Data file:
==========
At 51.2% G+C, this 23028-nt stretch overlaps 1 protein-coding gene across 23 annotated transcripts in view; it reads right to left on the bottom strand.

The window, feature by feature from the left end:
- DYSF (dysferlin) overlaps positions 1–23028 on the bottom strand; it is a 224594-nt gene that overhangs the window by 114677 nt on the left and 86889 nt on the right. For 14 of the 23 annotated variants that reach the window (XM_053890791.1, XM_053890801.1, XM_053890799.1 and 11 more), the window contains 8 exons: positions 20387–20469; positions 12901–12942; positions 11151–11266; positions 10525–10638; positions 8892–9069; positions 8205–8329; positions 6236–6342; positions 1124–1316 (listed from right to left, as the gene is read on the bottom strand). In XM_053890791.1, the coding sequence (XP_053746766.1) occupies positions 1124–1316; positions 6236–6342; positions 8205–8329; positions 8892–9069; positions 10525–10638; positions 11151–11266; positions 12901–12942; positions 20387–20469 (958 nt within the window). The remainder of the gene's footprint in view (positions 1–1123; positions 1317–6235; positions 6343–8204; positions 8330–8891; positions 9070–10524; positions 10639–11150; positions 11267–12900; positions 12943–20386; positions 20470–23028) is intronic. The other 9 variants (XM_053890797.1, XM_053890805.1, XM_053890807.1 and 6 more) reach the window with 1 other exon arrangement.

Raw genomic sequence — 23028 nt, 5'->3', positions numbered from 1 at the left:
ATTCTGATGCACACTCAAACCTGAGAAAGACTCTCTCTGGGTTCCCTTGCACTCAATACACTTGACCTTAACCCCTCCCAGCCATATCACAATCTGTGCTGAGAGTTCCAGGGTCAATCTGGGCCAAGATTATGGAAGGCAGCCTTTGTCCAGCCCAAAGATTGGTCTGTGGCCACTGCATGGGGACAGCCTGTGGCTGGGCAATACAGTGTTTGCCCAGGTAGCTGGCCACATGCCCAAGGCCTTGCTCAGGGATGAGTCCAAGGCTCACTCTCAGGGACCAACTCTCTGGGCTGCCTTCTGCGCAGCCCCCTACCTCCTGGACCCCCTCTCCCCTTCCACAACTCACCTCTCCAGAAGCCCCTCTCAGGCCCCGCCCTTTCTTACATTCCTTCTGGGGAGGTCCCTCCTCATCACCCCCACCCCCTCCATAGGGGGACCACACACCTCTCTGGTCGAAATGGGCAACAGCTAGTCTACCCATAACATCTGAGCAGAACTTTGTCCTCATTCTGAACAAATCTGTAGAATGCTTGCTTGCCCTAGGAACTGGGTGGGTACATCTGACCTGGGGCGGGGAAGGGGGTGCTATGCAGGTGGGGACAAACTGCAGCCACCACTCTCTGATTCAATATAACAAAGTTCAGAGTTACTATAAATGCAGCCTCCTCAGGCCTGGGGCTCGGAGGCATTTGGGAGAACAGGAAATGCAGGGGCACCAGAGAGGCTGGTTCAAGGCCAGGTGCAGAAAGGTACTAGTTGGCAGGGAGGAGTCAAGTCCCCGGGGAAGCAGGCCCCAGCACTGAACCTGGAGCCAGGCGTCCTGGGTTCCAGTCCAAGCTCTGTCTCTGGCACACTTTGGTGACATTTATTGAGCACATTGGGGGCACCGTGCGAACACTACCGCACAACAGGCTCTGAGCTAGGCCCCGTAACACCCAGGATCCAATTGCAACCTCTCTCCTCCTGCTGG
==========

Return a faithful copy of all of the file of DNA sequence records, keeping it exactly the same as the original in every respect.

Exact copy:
At 51.2% G+C, this 23028-nt stretch overlaps 1 protein-coding gene across 23 annotated transcripts in view; it reads right to left on the bottom strand.

The window, feature by feature from the left end:
- DYSF (dysferlin) overlaps positions 1–23028 on the bottom strand; it is a 224594-nt gene that overhangs the window by 114677 nt on the left and 86889 nt on the right. For 14 of the 23 annotated variants that reach the window (XM_053890791.1, XM_053890801.1, XM_053890799.1 and 11 more), the window contains 8 exons: positions 20387–20469; positions 12901–12942; positions 11151–11266; positions 10525–10638; positions 8892–9069; positions 8205–8329; positions 6236–6342; positions 1124–1316 (listed from right to left, as the gene is read on the bottom strand). In XM_053890791.1, the coding sequence (XP_053746766.1) occupies positions 1124–1316; positions 6236–6342; positions 8205–8329; positions 8892–9069; positions 10525–10638; positions 11151–11266; positions 12901–12942; positions 20387–20469 (958 nt within the window). The remainder of the gene's footprint in view (positions 1–1123; positions 1317–6235; positions 6343–8204; positions 8330–8891; positions 9070–10524; positions 10639–11150; positions 11267–12900; positions 12943–20386; positions 20470–23028) is intronic. The other 9 variants (XM_053890797.1, XM_053890805.1, XM_053890807.1 and 6 more) reach the window with 1 other exon arrangement.

Raw genomic sequence — 23028 nt, 5'->3', positions numbered from 1 at the left:
ATTCTGATGCACACTCAAACCTGAGAAAGACTCTCTCTGGGTTCCCTTGCACTCAATACACTTGACCTTAACCCCTCCCAGCCATATCACAATCTGTGCTGAGAGTTCCAGGGTCAATCTGGGCCAAGATTATGGAAGGCAGCCTTTGTCCAGCCCAAAGATTGGTCTGTGGCCACTGCATGGGGACAGCCTGTGGCTGGGCAATACAGTGTTTGCCCAGGTAGCTGGCCACATGCCCAAGGCCTTGCTCAGGGATGAGTCCAAGGCTCACTCTCAGGGACCAACTCTCTGGGCTGCCTTCTGCGCAGCCCCCTACCTCCTGGACCCCCTCTCCCCTTCCACAACTCACCTCTCCAGAAGCCCCTCTCAGGCCCCGCCCTTTCTTACATTCCTTCTGGGGAGGTCCCTCCTCATCACCCCCACCCCCTCCATAGGGGGACCACACACCTCTCTGGTCGAAATGGGCAACAGCTAGTCTACCCATAACATCTGAGCAGAACTTTGTCCTCATTCTGAACAAATCTGTAGAATGCTTGCTTGCCCTAGGAACTGGGTGGGTACATCTGACCTGGGGCGGGGAAGGGGGTGCTATGCAGGTGGGGACAAACTGCAGCCACCACTCTCTGATTCAATATAACAAAGTTCAGAGTTACTATAAATGCAGCCTCCTCAGGCCTGGGGCTCGGAGGCATTTGGGAGAACAGGAAATGCAGGGGCACCAGAGAGGCTGGTTCAAGGCCAGGTGCAGAAAGGTACTAGTTGGCAGGGAGGAGTCAAGTCCCCGGGGAAGCAGGCCCCAGCACTGAACCTGGAGCCAGGCGTCCTGGGTTCCAGTCCAAGCTCTGTCTCTGGCACACTTTGGTGACATTTATTGAGCACATTGGGGGCACCGTGCGAACACTACCGCACAACAGGCTCTGAGCTAGGCCCCGTAACACCCAGGATCCAATTGCAACCTCTCTCCTCCTGCTGG